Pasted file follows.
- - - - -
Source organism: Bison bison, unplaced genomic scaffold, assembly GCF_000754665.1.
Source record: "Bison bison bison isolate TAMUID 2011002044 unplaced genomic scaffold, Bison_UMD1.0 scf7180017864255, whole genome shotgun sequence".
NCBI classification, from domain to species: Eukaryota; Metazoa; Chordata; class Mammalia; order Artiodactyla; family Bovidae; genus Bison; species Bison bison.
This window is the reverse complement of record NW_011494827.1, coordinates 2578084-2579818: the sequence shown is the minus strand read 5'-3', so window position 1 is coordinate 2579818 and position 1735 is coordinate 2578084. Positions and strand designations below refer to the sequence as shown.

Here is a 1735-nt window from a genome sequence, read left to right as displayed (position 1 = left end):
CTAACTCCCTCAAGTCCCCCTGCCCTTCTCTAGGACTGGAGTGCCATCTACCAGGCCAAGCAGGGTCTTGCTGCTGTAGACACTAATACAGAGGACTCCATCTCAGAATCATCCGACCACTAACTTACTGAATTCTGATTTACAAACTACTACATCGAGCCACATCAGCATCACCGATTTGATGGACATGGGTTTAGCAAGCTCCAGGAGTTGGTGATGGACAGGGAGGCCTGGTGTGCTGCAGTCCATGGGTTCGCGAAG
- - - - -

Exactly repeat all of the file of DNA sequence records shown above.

Source organism: Bison bison, unplaced genomic scaffold, assembly GCF_000754665.1.
Source record: "Bison bison bison isolate TAMUID 2011002044 unplaced genomic scaffold, Bison_UMD1.0 scf7180017864255, whole genome shotgun sequence".
NCBI classification, from domain to species: Eukaryota; Metazoa; Chordata; class Mammalia; order Artiodactyla; family Bovidae; genus Bison; species Bison bison.
This window is the reverse complement of record NW_011494827.1, coordinates 2578084-2579818: the sequence shown is the minus strand read 5'-3', so window position 1 is coordinate 2579818 and position 1735 is coordinate 2578084. Positions and strand designations below refer to the sequence as shown.

Here is a 1735-nt window from a genome sequence, read left to right as displayed (position 1 = left end):
CTAACTCCCTCAAGTCCCCCTGCCCTTCTCTAGGACTGGAGTGCCATCTACCAGGCCAAGCAGGGTCTTGCTGCTGTAGACACTAATACAGAGGACTCCATCTCAGAATCATCCGACCACTAACTTACTGAATTCTGATTTACAAACTACTACATCGAGCCACATCAGCATCACCGATTTGATGGACATGGGTTTAGCAAGCTCCAGGAGTTGGTGATGGACAGGGAGGCCTGGTGTGCTGCAGTCCATGGGTTCGCGAAG